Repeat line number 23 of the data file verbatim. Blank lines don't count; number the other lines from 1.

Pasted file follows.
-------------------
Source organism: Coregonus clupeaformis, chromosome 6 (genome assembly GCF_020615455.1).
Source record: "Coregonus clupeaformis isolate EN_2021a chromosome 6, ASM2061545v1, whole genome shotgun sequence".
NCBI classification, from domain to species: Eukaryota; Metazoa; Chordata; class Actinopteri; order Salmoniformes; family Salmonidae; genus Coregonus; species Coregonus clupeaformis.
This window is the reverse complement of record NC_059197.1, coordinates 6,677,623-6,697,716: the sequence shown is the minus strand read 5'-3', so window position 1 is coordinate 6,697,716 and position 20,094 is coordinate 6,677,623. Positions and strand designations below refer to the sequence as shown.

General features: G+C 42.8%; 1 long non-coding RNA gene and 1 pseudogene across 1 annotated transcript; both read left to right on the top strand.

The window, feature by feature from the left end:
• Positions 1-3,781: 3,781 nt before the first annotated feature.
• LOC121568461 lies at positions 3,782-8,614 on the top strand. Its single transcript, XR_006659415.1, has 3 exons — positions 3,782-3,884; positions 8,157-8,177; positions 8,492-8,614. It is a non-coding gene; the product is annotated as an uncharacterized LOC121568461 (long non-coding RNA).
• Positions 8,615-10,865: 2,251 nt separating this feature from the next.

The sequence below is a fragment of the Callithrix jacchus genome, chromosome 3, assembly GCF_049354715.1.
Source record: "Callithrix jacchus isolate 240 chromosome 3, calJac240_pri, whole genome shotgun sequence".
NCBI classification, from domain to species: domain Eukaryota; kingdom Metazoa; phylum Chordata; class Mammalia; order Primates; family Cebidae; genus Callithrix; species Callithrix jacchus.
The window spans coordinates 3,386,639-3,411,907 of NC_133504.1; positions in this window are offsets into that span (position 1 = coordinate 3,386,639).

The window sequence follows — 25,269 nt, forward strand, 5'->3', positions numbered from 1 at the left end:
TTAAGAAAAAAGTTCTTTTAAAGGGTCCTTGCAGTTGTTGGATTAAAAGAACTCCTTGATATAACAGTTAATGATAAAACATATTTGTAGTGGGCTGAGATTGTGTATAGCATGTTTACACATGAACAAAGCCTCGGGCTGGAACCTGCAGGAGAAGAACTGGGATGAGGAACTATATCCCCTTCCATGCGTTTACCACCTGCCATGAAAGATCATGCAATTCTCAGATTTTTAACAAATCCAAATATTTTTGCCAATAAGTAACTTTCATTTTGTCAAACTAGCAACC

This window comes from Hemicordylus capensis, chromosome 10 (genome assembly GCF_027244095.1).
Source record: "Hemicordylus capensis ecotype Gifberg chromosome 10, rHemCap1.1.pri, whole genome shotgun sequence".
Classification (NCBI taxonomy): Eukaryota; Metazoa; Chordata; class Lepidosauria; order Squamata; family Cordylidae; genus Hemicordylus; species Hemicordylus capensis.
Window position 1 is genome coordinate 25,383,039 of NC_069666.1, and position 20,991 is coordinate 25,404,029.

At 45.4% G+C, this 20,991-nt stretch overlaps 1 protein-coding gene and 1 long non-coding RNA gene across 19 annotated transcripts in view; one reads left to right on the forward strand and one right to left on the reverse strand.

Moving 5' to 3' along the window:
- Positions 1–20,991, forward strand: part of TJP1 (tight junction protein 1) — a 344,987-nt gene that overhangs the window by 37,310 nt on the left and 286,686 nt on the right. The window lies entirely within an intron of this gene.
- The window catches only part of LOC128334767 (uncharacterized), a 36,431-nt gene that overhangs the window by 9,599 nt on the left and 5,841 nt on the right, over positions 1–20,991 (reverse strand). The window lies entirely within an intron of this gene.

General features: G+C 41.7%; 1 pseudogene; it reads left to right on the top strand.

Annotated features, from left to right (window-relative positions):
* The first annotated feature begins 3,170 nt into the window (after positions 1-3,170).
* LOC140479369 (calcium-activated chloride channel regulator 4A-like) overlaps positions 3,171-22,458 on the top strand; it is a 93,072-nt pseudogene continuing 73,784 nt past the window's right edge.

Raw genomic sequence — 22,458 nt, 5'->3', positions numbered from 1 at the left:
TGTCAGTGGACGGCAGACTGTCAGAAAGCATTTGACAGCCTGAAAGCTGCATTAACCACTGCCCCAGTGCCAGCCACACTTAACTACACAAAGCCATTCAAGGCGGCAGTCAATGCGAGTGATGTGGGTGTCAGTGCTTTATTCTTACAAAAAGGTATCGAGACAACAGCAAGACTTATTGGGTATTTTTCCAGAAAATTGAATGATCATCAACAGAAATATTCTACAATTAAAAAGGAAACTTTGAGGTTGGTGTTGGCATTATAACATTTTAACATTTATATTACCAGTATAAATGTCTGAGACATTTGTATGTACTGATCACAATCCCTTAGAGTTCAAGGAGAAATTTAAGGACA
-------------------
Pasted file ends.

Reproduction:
- The window catches only part of LOC128334767 (uncharacterized), a 36,431-nt gene that overhangs the window by 9,599 nt on the left and 5,841 nt on the right, over positions 1–20,991 (reverse strand). The window lies entirely within an intron of this gene.